UK Footfall decreased by 42.1% in July, a big improvement from June’s -62.6% although this continues to remain below the 3-month average decline of 61.6%.
This coupled up with spending intentions remaining low has made it tough for British retail to bounce back, with most European countries outperforming Britain in footfall.
Footfall on high streets declined by 47.5% year on year, which is an improvement on June’s -64.5%. The reopening of pubs and restaurants did not have a significant impact on retail footfall over the course of the month.
A joint BRC and Opinium survey into consumer spending plans found how 24% of respondents say they expect to spend less than usual over the next month compared with 11% who say they will spend more.
Retail Parks saw footfall decrease by 22.4% year on year, an improvement on June’s -33.8%. Wider open spaces, a higher proportion of supermarkets and larger stores quicker to reopen helped to shelter Retail Parks from a steeper decline.
Shopping Centre footfall declined by 48.1% year on year in July, improving on June’s -68.3%. They were the most negatively affected location, partly due to enclosed spaces making social distancing more of a challenge.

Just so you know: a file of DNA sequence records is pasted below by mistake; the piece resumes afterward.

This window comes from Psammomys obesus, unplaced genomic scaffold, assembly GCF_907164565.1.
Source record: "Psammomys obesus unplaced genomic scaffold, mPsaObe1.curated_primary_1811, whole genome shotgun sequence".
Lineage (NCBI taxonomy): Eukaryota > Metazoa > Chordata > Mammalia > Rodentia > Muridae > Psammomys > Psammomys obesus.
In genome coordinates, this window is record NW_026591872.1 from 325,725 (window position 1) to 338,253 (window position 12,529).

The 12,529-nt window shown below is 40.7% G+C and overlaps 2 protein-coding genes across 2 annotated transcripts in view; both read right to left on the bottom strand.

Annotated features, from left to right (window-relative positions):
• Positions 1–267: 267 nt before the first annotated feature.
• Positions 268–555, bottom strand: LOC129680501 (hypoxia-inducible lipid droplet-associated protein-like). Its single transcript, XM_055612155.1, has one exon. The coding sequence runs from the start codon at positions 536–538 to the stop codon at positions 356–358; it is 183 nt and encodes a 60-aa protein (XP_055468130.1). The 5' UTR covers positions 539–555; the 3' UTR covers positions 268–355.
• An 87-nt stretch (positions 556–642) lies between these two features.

Commenting on the results, Helen Dickinson OBE, chief executive of the British Retail Consortium, said: “July was the first full month in which shops were allowed to open in all parts of the UK. While retailers will welcome the improvement in footfall across all shopping destinations, it remains well down on pre-coronavirus levels.
“The reopening of pubs, cafes and restaurants has also provided some additional footfall to many high streets, including a small boost to local retailers. It remains too soon to say how well retail will recover in the coming months, but it clearly remains a difficult trading period for many physical retailers.”
Adding: “With retail footfall recovering slower than in many other European countries, much will depend how fast consumer demand returns. Retailers have put in place a variety of measures to keep shoppers and staff safe, from regular cleaning and hand sanitiser, to one-way systems and perspex screens at tills.
“We now need Government to play their part by providing clear plans for schools, transport, and office working, all of which impact the way we shop. The safety of the public is a top priority and we believe clear communication will help build public confidence and help bolster local high streets and shopping centres during the summer months.”